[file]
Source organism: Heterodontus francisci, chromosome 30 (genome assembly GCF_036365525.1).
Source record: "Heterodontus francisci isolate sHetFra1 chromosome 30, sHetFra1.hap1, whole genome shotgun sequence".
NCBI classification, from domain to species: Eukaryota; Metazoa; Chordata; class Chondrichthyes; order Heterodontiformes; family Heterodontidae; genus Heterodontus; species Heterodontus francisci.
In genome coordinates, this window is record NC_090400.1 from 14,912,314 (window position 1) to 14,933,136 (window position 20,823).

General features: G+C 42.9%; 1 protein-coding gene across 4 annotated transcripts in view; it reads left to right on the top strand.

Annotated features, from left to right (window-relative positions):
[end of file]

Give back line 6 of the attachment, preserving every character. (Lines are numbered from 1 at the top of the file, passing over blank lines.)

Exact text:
Annotated features, from left to right (window-relative positions):